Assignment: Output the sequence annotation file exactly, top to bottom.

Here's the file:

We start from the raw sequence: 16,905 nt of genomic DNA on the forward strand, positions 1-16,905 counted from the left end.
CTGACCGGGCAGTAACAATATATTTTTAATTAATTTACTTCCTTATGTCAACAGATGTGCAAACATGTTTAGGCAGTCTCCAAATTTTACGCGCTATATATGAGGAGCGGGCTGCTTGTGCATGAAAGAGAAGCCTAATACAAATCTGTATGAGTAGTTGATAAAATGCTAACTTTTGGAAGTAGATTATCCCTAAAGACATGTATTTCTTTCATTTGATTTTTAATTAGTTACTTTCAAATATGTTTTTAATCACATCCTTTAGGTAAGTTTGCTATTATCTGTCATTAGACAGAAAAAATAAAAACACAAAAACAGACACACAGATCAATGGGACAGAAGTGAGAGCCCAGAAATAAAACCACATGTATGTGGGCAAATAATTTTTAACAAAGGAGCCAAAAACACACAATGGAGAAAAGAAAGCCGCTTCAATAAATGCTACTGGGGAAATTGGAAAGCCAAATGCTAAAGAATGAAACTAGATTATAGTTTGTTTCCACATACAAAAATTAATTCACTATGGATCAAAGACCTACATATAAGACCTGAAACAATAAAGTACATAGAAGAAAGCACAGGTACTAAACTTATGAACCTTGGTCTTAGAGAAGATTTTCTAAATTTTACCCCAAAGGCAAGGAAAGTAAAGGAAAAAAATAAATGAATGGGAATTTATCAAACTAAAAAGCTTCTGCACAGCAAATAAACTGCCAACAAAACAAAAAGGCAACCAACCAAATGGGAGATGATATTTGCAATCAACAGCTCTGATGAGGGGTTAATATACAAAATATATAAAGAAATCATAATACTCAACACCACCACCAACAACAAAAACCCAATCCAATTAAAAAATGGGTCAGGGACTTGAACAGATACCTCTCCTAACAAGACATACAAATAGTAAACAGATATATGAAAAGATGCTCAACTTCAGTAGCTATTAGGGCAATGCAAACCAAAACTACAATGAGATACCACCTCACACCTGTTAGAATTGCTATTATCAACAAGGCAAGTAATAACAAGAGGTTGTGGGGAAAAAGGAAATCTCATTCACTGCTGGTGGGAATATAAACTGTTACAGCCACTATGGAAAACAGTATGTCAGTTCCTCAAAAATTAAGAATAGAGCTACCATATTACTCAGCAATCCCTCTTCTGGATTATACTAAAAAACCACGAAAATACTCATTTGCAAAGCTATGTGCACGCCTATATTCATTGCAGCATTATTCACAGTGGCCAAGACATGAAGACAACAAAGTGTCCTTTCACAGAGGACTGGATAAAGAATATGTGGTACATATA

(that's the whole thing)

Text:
We start from the raw sequence: 16,905 nt of genomic DNA on the forward strand, positions 1-16,905 counted from the left end.
CTGACCGGGCAGTAACAATATATTTTTAATTAATTTACTTCCTTATGTCAACAGATGTGCAAACATGTTTAGGCAGTCTCCAAATTTTACGCGCTATATATGAGGAGCGGGCTGCTTGTGCATGAAAGAGAAGCCTAATACAAATCTGTATGAGTAGTTGATAAAATGCTAACTTTTGGAAGTAGATTATCCCTAAAGACATGTATTTCTTTCATTTGATTTTTAATTAGTTACTTTCAAATATGTTTTTAATCACATCCTTTAGGTAAGTTTGCTATTATCTGTCATTAGACAGAAAAAATAAAAACACAAAAACAGACACACAGATCAATGGGACAGAAGTGAGAGCCCAGAAATAAAACCACATGTATGTGGGCAAATAATTTTTAACAAAGGAGCCAAAAACACACAATGGAGAAAAGAAAGCCGCTTCAATAAATGCTACTGGGGAAATTGGAAAGCCAAATGCTAAAGAATGAAACTAGATTATAGTTTGTTTCCACATACAAAAATTAATTCACTATGGATCAAAGACCTACATATAAGACCTGAAACAATAAAGTACATAGAAGAAAGCACAGGTACTAAACTTATGAACCTTGGTCTTAGAGAAGATTTTCTAAATTTTACCCCAAAGGCAAGGAAAGTAAAGGAAAAAAATAAATGAATGGGAATTTATCAAACTAAAAAGCTTCTGCACAGCAAATAAACTGCCAACAAAACAAAAAGGCAACCAACCAAATGGGAGATGATATTTGCAATCAACAGCTCTGATGAGGGGTTAATATACAAAATATATAAAGAAATCATAATACTCAACACCACCACCAACAACAAAAACCCAATCCAATTAAAAAATGGGTCAGGGACTTGAACAGATACCTCTCCTAACAAGACATACAAATAGTAAACAGATATATGAAAAGATGCTCAACTTCAGTAGCTATTAGGGCAATGCAAACCAAAACTACAATGAGATACCACCTCACACCTGTTAGAATTGCTATTATCAACAAGGCAAGTAATAACAAGAGGTTGTGGGGAAAAAGGAAATCTCATTCACTGCTGGTGGGAATATAAACTGTTACAGCCACTATGGAAAACAGTATGTCAGTTCCTCAAAAATTAAGAATAGAGCTACCATATTACTCAGCAATCCCTCTTCTGGATTATACTAAAAAACCACGAAAATACTCATTTGCAAAGCTATGTGCACGCCTATATTCATTGCAGCATTATTCACAGTGGCCAAGACATGAAGACAACAAAGTGTCCTTTCACAGAGGACTGGATAAAGAATATGTGGTACATATA